There is a saying in management, “you cannot manage what you do not measure.” On first pass, this sounds straight-forward. The quote is most often attributed to two individuals W. Edwards Deming, the statistician and quality-control expert credited with having launched the Total Quality Management (TQM) movement, and Peter Drucker, a very well-known management consultant 1. Despite the simplicity, the statement is misleading. Gathering data for data’s sake provides zero value. Data analysis with no vision is like being on a boat set adrift. With IOT device proliferation, cheap computation and storage, there is no easier time than now for organizations to take measurements and collect data. This blog post addresses the importance of having a plan for the data you capture to obtain valuable results for your organization.
The human mind is amazing. We are incredibly good at using our intuition to make decisions with incomplete information. The brilliant minds working on machine intelligence are reminded daily how amazing our talents are. A mindless task like walking through a doorway is a ridiculously hard problem for a machine to solve. Now consider skills and more human elements like empathy, compassion, or friendship. Businesses and organizations are managed by people that must interact and coordinate with one another. We have limitations though, our memories are fallible, we are susceptible to biases, and we experience the world with limited bandwidth on many dimensions. Current data systems can track an incomprehensible quantity of information, spot unintuitive correlations, and operate with high levels of information throughput. It is logical to have technology track and build datasets that are beyond our abilities. There are definite areas where human and current machine competencies complement each other.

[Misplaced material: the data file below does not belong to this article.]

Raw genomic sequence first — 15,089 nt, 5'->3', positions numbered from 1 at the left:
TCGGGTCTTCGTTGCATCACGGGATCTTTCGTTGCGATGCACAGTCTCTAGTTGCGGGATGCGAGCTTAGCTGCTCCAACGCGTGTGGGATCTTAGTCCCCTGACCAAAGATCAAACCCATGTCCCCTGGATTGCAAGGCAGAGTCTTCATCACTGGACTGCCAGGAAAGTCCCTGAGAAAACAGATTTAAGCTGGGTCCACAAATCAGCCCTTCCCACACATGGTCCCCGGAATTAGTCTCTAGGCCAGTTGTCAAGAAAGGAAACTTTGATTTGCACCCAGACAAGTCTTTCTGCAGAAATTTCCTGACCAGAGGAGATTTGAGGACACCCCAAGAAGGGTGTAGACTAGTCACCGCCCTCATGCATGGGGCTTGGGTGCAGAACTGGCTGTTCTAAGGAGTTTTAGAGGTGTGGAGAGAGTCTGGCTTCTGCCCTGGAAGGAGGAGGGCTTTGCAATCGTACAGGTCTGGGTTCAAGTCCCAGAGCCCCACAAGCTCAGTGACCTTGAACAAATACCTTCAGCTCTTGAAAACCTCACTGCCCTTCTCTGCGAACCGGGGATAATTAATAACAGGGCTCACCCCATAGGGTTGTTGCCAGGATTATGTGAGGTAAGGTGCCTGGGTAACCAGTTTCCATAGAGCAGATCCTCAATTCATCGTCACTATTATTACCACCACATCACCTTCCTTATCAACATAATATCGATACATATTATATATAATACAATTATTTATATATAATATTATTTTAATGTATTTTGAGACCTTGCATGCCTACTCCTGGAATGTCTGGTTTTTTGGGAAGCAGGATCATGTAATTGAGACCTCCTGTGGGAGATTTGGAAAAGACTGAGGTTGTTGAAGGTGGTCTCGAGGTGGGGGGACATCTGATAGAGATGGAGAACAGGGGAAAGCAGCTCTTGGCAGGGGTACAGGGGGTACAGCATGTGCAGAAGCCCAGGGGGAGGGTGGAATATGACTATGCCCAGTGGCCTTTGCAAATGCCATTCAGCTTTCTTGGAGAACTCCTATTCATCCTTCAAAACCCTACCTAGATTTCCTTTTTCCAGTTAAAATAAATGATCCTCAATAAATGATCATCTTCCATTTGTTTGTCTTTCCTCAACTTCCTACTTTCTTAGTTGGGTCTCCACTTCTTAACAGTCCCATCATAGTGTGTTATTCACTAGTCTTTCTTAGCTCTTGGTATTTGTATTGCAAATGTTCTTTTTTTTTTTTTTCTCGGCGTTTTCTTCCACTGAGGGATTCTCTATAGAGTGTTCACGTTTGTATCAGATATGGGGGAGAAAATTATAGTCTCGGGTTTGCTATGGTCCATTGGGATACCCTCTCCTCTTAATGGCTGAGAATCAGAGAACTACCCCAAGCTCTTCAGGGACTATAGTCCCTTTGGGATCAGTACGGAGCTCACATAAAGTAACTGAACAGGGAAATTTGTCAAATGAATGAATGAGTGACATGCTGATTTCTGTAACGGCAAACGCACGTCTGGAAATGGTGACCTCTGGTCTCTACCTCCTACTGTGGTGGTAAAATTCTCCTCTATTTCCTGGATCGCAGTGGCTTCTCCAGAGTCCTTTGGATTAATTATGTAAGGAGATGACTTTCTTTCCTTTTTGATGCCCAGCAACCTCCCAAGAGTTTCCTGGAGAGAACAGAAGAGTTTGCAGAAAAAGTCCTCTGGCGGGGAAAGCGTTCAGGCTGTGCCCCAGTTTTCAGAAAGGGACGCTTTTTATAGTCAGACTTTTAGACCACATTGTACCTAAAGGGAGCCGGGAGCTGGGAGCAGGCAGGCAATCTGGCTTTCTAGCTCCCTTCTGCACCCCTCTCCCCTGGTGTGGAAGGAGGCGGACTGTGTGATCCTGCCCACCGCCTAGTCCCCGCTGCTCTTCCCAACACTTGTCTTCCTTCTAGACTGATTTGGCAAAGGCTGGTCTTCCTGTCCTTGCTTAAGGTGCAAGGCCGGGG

Today we have the ability to capture unimaginable amounts of data, IOT sensors costs have been falling exponentially and we are all familiar with Moore’s Law for computation. The value of data is not the information that it contains, but the story it provides informing the ultimate decision to take action.
At the end of the day (at least for now), businesses are managed by people. We all make decisions based on our intuition from the story generated by the data the organization has captured, processed, and analyzed. Like a physical supply chain, it is the system that provides value, not the parts. What does this all mean? Data must be linked to a future decision to act. What is the vision for the organization? What areas of the organization does the vision impact? What parts of operations or processes can be optimized? How is the data captured, processed, and analysed? Does my organization have the data science capabilities internally? What is an effective baseline for which future progress can be judged? What governance structures need to be established to manage information flow, approvals, and reporting?
For instance, a resource development firm in the energy industry might seek out environmental data to monitor impacts during construction and operation of a remote facility. The vision could be to ensure regulatory compliance to prevent fines and improve social acceptance. Data could be imagery, site samples, inspection/audit reports, construction event logs, weather, etc. The data could be prepared as reports and dashboards for operators, field managers, regulators, specialist contractors, and executives. Governance could be structured by executives by setting quarterly performance targets. Operators and field managers are then responsible for adapting processes to meet these targets using the established data supply chain for feedback and validation.
To stay in the game, firms have found success using data driven decision making. However, invisible to the outsider is the time and effort invested to not only to build this sea of data, but also to establish the supply chain linking a vision, data management processes, and governance to a decision-making process.